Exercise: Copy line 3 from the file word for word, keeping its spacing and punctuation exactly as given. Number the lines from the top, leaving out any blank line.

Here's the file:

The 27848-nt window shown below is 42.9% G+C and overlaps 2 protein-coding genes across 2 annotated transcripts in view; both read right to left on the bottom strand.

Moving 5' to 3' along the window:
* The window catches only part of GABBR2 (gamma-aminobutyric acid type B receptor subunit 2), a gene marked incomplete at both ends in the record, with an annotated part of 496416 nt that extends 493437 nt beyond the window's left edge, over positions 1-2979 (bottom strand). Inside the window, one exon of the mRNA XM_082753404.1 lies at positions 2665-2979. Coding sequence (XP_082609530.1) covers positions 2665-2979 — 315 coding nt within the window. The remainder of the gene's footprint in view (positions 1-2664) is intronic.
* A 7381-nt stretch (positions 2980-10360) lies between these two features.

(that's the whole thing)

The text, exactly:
* The window catches only part of GABBR2 (gamma-aminobutyric acid type B receptor subunit 2), a gene marked incomplete at both ends in the record, with an annotated part of 496416 nt that extends 493437 nt beyond the window's left edge, over positions 1-2979 (bottom strand). Inside the window, one exon of the mRNA XM_082753404.1 lies at positions 2665-2979. Coding sequence (XP_082609530.1) covers positions 2665-2979 — 315 coding nt within the window. The remainder of the gene's footprint in view (positions 1-2664) is intronic.